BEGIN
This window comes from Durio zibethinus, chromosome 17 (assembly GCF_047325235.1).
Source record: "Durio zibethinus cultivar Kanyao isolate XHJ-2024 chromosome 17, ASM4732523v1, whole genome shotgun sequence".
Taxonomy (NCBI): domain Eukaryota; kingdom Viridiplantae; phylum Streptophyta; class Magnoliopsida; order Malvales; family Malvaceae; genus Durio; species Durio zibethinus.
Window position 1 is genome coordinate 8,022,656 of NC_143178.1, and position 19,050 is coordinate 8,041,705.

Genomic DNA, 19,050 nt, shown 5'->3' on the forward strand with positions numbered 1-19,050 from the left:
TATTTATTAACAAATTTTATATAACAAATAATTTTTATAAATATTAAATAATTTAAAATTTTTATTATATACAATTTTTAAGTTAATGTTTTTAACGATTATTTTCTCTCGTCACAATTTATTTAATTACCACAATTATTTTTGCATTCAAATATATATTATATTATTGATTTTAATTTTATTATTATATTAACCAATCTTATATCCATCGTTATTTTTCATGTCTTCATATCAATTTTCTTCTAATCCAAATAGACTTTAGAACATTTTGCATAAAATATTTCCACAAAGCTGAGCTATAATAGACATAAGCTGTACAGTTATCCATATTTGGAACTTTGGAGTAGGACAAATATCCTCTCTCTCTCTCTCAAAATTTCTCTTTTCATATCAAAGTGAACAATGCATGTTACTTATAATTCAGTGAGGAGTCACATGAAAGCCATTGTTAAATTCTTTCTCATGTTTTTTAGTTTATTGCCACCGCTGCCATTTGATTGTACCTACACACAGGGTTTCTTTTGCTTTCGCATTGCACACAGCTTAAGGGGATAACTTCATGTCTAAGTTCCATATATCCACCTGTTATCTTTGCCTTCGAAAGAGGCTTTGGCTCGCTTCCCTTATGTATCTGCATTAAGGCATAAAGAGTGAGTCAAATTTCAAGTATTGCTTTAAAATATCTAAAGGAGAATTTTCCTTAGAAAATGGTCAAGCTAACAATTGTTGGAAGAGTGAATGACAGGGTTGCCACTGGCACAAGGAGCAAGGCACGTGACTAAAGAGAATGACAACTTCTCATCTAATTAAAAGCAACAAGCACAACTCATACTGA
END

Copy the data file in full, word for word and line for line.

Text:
This window comes from Durio zibethinus, chromosome 17 (assembly GCF_047325235.1).
Source record: "Durio zibethinus cultivar Kanyao isolate XHJ-2024 chromosome 17, ASM4732523v1, whole genome shotgun sequence".
Taxonomy (NCBI): domain Eukaryota; kingdom Viridiplantae; phylum Streptophyta; class Magnoliopsida; order Malvales; family Malvaceae; genus Durio; species Durio zibethinus.
Window position 1 is genome coordinate 8,022,656 of NC_143178.1, and position 19,050 is coordinate 8,041,705.

Genomic DNA, 19,050 nt, shown 5'->3' on the forward strand with positions numbered 1-19,050 from the left:
TATTTATTAACAAATTTTATATAACAAATAATTTTTATAAATATTAAATAATTTAAAATTTTTATTATATACAATTTTTAAGTTAATGTTTTTAACGATTATTTTCTCTCGTCACAATTTATTTAATTACCACAATTATTTTTGCATTCAAATATATATTATATTATTGATTTTAATTTTATTATTATATTAACCAATCTTATATCCATCGTTATTTTTCATGTCTTCATATCAATTTTCTTCTAATCCAAATAGACTTTAGAACATTTTGCATAAAATATTTCCACAAAGCTGAGCTATAATAGACATAAGCTGTACAGTTATCCATATTTGGAACTTTGGAGTAGGACAAATATCCTCTCTCTCTCTCTCAAAATTTCTCTTTTCATATCAAAGTGAACAATGCATGTTACTTATAATTCAGTGAGGAGTCACATGAAAGCCATTGTTAAATTCTTTCTCATGTTTTTTAGTTTATTGCCACCGCTGCCATTTGATTGTACCTACACACAGGGTTTCTTTTGCTTTCGCATTGCACACAGCTTAAGGGGATAACTTCATGTCTAAGTTCCATATATCCACCTGTTATCTTTGCCTTCGAAAGAGGCTTTGGCTCGCTTCCCTTATGTATCTGCATTAAGGCATAAAGAGTGAGTCAAATTTCAAGTATTGCTTTAAAATATCTAAAGGAGAATTTTCCTTAGAAAATGGTCAAGCTAACAATTGTTGGAAGAGTGAATGACAGGGTTGCCACTGGCACAAGGAGCAAGGCACGTGACTAAAGAGAATGACAACTTCTCATCTAATTAAAAGCAACAAGCACAACTCATACTGA